In his book examining the many mistakes that littered the decision and policy making around America's involvement in Vietnam, the then Defence Secretary Robert McNamara lists the major causes for, as he calls it, the 'disaster in Vietnam'. From defining the mission, setting clear objectives and ensuring sound communication within and between governments.
A majority of these seem equally applicable to the ongoing conflict in Afghanistan:
-We misjudged the intentions of our adversaries and exaggerated the dangers of their actions;
-We saw in [our allies] a determination to fight for freedom and democracy. We totally misjudged the political forces within the country;
-We underestimated the power of nationalism [for Afghanistan Islam] to motivate a people to fight and die for their beliefs and values;
-Our misjudgments of friend and foe alike reflected our profound ignorance of history, culture, and politics of the people in the area;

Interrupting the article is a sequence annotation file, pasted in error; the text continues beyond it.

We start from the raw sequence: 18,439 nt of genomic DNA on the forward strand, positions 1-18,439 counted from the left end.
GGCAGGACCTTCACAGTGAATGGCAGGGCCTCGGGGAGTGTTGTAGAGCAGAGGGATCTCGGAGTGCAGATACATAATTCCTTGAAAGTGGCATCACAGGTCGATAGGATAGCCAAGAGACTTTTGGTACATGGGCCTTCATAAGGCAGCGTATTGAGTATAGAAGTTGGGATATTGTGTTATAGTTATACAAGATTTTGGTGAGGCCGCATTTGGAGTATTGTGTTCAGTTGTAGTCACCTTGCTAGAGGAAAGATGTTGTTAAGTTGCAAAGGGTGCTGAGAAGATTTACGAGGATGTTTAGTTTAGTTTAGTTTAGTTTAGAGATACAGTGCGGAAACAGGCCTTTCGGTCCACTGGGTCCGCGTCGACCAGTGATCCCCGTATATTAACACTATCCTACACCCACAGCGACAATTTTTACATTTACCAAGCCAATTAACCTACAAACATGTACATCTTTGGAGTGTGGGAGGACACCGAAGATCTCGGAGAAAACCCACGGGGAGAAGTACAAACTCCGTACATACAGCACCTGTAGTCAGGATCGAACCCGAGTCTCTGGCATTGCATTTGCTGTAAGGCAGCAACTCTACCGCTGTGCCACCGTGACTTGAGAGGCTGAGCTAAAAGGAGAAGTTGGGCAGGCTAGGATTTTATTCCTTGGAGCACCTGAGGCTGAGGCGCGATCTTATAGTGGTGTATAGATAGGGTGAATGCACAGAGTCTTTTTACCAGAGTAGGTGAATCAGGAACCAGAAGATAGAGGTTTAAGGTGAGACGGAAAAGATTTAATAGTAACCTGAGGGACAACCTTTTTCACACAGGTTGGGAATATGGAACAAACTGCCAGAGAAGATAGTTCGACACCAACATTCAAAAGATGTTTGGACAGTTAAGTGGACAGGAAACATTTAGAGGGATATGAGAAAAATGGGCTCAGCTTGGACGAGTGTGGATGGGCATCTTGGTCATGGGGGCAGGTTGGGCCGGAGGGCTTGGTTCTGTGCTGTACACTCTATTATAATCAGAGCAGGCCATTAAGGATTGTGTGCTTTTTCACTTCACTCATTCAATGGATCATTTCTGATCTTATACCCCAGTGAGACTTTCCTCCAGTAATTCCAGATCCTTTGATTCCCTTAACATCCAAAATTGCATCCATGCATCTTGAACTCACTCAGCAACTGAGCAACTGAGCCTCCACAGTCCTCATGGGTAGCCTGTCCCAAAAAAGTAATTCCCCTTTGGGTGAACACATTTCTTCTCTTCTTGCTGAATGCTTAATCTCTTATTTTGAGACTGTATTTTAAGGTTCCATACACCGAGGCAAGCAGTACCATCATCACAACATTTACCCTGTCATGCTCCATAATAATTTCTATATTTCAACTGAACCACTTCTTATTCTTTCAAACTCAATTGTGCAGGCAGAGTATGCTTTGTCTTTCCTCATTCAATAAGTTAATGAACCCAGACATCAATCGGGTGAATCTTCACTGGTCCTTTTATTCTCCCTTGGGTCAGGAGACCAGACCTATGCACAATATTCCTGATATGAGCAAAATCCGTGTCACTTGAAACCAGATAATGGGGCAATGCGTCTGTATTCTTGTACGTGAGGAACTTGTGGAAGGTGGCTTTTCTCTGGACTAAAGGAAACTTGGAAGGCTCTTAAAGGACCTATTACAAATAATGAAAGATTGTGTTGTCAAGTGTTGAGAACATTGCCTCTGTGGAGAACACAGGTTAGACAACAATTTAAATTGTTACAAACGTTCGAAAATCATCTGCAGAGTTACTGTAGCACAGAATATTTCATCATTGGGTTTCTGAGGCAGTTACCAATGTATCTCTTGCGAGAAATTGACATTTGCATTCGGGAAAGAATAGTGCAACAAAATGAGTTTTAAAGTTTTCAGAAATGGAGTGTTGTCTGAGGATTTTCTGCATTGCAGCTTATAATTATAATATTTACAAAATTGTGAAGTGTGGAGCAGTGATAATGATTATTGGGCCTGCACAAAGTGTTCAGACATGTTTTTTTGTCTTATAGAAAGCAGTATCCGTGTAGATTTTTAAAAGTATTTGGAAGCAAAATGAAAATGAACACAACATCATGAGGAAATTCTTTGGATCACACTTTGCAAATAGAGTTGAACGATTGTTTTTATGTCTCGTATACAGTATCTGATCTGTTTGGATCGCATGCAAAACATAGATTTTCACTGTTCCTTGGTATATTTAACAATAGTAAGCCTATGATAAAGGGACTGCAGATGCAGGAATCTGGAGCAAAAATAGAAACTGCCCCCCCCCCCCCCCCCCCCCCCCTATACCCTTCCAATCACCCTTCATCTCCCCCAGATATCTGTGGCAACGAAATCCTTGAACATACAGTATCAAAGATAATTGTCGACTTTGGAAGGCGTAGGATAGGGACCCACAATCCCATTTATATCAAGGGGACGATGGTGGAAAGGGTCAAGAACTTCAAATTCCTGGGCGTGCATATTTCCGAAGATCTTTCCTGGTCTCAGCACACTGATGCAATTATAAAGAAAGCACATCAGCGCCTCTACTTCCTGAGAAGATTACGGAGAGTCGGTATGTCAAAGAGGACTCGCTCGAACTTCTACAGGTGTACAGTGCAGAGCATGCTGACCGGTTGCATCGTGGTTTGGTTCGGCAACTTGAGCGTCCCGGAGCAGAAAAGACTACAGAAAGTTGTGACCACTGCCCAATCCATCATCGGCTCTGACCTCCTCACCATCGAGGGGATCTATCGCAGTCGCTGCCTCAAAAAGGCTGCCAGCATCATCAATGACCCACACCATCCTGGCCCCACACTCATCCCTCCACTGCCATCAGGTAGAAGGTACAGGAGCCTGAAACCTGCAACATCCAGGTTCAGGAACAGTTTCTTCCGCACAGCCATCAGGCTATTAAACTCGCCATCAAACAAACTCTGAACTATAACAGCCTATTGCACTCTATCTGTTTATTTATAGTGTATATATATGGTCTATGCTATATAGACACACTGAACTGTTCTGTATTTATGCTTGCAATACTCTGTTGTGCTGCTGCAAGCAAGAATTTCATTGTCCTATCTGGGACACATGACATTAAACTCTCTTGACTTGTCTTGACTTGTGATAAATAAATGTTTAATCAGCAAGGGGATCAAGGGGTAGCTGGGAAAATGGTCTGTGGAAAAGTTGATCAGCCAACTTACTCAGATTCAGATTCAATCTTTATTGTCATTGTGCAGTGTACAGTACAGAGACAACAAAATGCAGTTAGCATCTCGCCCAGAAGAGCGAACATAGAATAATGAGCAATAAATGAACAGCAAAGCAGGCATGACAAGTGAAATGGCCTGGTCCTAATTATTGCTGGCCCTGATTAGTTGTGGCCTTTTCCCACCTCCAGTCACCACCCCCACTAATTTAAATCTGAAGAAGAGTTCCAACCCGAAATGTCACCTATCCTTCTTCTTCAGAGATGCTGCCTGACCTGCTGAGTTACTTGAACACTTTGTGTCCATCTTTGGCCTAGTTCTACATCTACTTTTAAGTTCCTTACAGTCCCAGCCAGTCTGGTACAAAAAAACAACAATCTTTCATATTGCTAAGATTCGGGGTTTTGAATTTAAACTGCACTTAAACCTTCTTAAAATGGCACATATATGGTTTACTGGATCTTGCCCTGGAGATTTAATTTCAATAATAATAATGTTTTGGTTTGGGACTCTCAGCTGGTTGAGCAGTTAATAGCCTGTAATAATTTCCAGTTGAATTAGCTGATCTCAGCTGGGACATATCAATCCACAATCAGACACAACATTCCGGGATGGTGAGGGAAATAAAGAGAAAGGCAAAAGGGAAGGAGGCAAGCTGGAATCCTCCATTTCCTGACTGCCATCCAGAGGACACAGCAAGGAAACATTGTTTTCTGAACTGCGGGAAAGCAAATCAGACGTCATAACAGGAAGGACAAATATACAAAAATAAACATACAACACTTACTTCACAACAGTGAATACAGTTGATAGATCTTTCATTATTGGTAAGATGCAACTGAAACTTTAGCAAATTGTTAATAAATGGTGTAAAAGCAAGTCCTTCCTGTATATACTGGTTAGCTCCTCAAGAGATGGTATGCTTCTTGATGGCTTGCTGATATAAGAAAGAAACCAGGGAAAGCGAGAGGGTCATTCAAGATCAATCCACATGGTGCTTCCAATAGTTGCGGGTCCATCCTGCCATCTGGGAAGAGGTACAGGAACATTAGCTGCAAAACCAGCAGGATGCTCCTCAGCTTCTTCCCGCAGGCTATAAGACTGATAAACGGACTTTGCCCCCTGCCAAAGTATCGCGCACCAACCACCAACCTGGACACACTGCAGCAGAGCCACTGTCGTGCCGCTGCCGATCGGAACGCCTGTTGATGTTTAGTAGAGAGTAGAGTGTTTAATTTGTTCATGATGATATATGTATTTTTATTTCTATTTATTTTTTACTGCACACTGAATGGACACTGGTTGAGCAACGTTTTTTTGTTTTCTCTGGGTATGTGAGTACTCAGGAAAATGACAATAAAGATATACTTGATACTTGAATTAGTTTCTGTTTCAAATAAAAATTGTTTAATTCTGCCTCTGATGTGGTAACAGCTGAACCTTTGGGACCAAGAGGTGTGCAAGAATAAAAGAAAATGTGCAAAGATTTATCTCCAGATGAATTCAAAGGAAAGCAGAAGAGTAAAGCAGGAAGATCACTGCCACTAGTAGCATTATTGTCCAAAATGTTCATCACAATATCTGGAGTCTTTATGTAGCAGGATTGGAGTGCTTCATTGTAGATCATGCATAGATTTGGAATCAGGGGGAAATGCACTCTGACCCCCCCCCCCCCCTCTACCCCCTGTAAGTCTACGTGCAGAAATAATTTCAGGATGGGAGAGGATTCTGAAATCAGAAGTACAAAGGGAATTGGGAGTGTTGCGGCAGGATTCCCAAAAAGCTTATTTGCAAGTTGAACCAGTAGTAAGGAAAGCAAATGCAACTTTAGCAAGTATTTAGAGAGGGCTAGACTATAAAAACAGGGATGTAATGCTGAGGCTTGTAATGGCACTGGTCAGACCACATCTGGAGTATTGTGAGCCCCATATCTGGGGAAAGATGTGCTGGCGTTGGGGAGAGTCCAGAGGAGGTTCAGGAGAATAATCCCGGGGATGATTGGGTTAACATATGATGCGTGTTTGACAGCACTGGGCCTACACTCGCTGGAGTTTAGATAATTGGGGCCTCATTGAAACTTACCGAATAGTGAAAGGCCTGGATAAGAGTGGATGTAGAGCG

-We do not have the right to shape every nation in our own image or as we choose;
-We failed to recognise the limitations of modern, high-technology military equipment. We failed as well to adapt our military tactics to the task of winning the hearts and minds of people from a totally different culture;
-We failed to recognise that in international affairs there may be problems for which there are no immediate solutions;
-We failed to analyse and debate our actions - our objectives, the risks and cost of alternative ways of dealing with them - and the necessity of changing course when failure was clear.
For all of these reasons it looks to me that the sooner we remove ourselves from Afghanistan the better.